5.1 Association Model
In the Association model, the target community’s members initiate and form an association. These group of individuals or associations are various center of microfinance activities. Associations Model is the primitive form of Group Models and various group models has its origin in this model. SHG model in India has evolved from Associations model. The compositions of this model are youths, men and women. They form around similar socio-religious-cultural groups. It often creates support systems and structures for micro enterprises. In many countries, an “association” turns to a legal entity which is entitled for complex microfinance functions like collection of fees, insurance, tax breaks and other protective measures. The most common activity of these associations is channelizing the micro-savings.
The associations look similar to NGO however, there is marked difference between these two in a way that associations are community- based groups which have all members and beneficiaries internal to the group while NGOs are always external organizations. Features of Association Model i. It is a form of group-based lending Model ii. Target community which shares common socio-religious and culture initiates and forms an association. iii. This model is the original version of SHG model iv. Members include: Youth and Women v. Source of funds: Internal as well as External funds
5.2 Community Banking Model
In this type of group-based lending model, the entire community is considered as a single unit. The understanding of entire community as one block leads to establishment of semi- formal or formal institutions through which microfinance services are dispensed. Such institutions are formed by extensive help from NGOs and other organizations, who also train the community members in various financial activities of the community bank. The community sets up its own bank which can be semi-formal or formal financial institution through which microfinance products and services are provided to the members of the community or customers of the Community Bank. It is a general practice that Community banks are formed and capacitated mostly by intermediaries like NGOs and other such organizations. The intermediaries operating in this segment adopts capacity building approach towards the community members and trains them in such a manner that they can discharge financial activities of the Community Bank. These institutions may have savings components and other income-generating projects included in their structure.
5.3 Bank Guarantee Model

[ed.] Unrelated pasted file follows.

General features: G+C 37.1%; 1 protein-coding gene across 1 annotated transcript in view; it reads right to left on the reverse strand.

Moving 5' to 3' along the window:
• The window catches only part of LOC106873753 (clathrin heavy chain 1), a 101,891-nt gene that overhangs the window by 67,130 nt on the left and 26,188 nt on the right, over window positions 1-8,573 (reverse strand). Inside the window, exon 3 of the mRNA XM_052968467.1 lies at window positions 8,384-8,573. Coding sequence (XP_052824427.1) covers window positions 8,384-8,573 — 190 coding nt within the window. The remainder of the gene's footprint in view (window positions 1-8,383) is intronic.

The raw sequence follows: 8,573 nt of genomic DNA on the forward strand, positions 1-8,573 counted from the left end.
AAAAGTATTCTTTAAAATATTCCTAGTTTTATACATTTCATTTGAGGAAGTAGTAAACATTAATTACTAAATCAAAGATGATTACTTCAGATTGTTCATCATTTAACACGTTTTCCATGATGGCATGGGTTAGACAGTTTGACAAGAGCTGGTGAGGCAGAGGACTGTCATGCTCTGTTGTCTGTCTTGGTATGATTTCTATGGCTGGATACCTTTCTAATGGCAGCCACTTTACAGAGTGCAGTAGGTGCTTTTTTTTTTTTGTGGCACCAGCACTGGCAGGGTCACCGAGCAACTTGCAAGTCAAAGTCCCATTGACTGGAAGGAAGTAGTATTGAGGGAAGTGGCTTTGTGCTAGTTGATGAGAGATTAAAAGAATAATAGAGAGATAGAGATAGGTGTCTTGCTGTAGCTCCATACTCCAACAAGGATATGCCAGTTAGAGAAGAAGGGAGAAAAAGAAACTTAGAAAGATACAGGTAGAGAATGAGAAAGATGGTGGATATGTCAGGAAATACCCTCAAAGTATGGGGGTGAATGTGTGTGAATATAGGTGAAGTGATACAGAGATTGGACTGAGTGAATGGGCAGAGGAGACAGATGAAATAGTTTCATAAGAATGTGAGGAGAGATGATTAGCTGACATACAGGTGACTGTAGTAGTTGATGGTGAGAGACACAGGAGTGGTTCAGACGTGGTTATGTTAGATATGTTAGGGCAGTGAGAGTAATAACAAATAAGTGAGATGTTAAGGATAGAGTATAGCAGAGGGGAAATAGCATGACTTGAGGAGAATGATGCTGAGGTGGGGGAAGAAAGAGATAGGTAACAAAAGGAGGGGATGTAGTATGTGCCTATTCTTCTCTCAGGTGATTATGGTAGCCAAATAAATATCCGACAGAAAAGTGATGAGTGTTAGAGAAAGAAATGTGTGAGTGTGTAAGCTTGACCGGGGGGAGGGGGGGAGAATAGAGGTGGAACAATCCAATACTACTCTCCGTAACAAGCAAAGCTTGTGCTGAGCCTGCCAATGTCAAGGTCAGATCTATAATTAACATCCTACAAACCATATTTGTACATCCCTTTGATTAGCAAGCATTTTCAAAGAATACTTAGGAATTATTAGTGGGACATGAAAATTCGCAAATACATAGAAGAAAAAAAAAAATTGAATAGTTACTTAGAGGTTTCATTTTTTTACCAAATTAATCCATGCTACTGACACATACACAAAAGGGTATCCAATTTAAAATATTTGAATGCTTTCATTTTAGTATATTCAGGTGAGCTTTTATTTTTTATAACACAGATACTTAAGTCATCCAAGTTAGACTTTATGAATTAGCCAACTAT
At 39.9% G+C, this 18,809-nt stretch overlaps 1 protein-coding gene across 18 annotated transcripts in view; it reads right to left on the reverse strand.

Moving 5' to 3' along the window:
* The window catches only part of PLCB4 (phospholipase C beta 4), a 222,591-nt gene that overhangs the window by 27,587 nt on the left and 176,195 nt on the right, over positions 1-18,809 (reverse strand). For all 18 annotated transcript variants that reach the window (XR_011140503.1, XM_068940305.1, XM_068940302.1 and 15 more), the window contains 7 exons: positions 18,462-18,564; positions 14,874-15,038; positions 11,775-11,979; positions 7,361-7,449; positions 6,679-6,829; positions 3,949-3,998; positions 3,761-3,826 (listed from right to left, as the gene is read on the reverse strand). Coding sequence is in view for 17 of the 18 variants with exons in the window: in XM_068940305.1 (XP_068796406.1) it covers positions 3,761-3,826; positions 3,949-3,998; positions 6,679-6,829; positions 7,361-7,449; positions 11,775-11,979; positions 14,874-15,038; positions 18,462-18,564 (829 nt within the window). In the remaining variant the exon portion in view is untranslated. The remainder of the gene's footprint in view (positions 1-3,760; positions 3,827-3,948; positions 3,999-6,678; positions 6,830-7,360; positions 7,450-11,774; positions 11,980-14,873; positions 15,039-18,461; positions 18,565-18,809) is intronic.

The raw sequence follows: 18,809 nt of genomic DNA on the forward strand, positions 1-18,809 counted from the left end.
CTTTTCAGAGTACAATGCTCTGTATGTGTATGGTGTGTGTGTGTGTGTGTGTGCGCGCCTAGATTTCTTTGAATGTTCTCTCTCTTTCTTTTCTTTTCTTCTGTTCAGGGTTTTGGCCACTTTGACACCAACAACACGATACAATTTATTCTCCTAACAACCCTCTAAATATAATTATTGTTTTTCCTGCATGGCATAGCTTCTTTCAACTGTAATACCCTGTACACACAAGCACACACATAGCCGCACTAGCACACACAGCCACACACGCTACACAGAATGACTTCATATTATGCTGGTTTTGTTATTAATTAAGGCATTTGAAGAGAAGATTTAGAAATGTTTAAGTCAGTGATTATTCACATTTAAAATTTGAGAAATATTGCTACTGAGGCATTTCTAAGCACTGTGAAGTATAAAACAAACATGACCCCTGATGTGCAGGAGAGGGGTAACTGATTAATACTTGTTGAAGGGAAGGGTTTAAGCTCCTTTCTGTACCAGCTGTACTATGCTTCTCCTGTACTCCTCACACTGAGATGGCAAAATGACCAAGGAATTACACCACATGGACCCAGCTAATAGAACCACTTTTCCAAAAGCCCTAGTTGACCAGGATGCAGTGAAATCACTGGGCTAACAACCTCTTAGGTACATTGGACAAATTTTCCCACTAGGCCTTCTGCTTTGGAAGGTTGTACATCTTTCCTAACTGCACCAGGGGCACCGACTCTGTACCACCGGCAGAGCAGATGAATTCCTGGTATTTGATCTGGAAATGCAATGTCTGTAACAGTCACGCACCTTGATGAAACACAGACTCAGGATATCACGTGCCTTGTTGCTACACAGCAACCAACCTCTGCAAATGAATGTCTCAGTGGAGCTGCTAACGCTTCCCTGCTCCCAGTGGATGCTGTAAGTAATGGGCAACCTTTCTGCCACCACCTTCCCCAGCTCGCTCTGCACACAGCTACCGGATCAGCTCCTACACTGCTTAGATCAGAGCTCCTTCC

This model has underlying feature that it provides a guarantee in a form of capital guarantee scheme. Bank’s guaranteed funds can be used for specified objectives which can be loan recovery and insurance claim. It has been efforts of international organization also to create an international guarantee funds that banks or the NGOs can subscribe for furthering the cause of providing microfinance services. This group-based credit lending model to a bank guarantee is used to obtain a loan from a commercial bank. The guarantee can be arranged either through an external source like donation from organizations or from government agencies. It can be arranged through internal sources in the form savings of the members. Funds acquired are directly credited to an individual or to a self-formed group.
5.4 Grameen Model Grameen
Model is an innovative model started by Prof Yunus in Bangladesh to bring about a change in quality of life the people at the bottom of the economic pyramid. The model focuses on economically poorer section of the society with no access to formal banking in order to augment their socio- economic status. Prof Yunus started Grameen bank in the rural areas of Bangladesh and the bank started operating as a poor centric grassroot institution providing microcredit to people who didn’t have access to any form of formal credit. Grameen model works on the fundamental that peer pressure acts as a form of collateral. The group members apply pressure for the repayment of loan that any member of the group has received. The collective responsibility of the group makes the repayment of loan nearly certain. Once the initial borrower repays the loan with interest, the loan facility is extended to other members of the group. Grameen model has provides the basic tenet of models like Grameen JLG model, Village banking model and Peer Pressure model.
5.4.1 Grameen JLG Model
Grameen JLG Model has originated from the Grameen Model started by Prof Yunus in Bangladesh. The Grameen JLG Model is the innovative outcome of the Grameen model. It came into existence through the operations of the Grameen bank at the grassroot level in Bangladesh. The Grameen JLG Model is considered as one of the most effective models in the disbursement of microfinance services in South East Asian region. The Grameen JLG model essentially works by setting up of a bank with a field managers and bank employees in rural areas comprising of 15 to 25 villages. The bank employees (field managers) start their activities by visiting villages to familiarize themselves with the villagers falling in their geographical areas of operation. The field managers explain their purpose, microfinance products on offer and modus operandi of the bank the villagers. The field managers form groups of five to seven prospective borrowers and one among them will receive the credit from the bank. The repayment of the group member is observed for a month to see if the members are conforming to rules of the bank. The Grameen Model works on the joint liability for the group members as an alternative to the physical collateral.
A detailed step wise operation of Grameen JLG is given below: